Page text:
Wednesday, October 01, 2003

From Brunei Online:
Drug price war between US, Canada
On both sides of the US-Canadian border, pharmacists, laboratories, consumers and politicians are engaged in a pitched battle over the price of medicines.
The reason is that in Canada, prices of pharmaceutical products are set by the government and thus cost less than in the US.

The difference can reach up to 50 percent for similar products which, ironically, for the most part are made in the US.

The US is the only member of the Organization for Economic Cooperation and Development with a free market for prescription drugs, which makes them more expensive.

US consumer groups, as well as some employers who provide health insurance to their employees, complain more and more about the situation.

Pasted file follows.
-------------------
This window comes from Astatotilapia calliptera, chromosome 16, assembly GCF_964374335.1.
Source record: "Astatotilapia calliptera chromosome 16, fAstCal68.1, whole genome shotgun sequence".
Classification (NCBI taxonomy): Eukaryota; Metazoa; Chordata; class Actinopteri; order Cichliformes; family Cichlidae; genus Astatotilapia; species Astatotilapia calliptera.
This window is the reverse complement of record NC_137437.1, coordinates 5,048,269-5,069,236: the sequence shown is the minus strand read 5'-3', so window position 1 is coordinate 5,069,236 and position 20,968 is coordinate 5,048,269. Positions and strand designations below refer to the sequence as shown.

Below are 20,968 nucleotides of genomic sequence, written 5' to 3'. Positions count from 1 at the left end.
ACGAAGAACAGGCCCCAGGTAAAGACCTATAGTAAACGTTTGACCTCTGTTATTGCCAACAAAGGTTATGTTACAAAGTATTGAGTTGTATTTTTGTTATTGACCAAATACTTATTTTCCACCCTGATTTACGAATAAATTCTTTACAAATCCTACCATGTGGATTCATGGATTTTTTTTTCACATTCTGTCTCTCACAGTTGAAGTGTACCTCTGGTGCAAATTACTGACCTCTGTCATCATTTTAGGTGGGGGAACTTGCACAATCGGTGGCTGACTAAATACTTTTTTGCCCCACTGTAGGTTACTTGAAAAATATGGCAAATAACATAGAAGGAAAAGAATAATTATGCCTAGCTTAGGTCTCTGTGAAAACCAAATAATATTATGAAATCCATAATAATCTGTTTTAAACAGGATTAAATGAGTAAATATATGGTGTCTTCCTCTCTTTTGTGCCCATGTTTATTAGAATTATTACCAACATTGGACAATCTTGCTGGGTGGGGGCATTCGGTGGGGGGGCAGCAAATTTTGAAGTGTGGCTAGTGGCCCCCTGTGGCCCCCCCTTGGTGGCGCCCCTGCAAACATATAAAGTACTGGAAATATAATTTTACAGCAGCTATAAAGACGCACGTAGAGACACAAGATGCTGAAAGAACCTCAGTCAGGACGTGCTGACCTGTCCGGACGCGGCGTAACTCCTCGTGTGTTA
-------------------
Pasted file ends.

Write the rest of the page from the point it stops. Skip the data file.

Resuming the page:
From the Biloxi (MS) Sun Herald:
Canada Needs Time to Supply Drugs to Poor
Canada came under pressure Wednesday to quickly allow generic drug makers to supply cheap copies of patented medicine to poor countries, but a government spokesman said such a step would likely take months.

The U.N. special envoy on HIV/AIDS in Africa joined aid agencies and other nongovernment organizations in calling for Prime Minister Jean Chretien's government to immediately amend the patent law so Canadian generic drug makers can take part in a recent World Trade Organization agreement.

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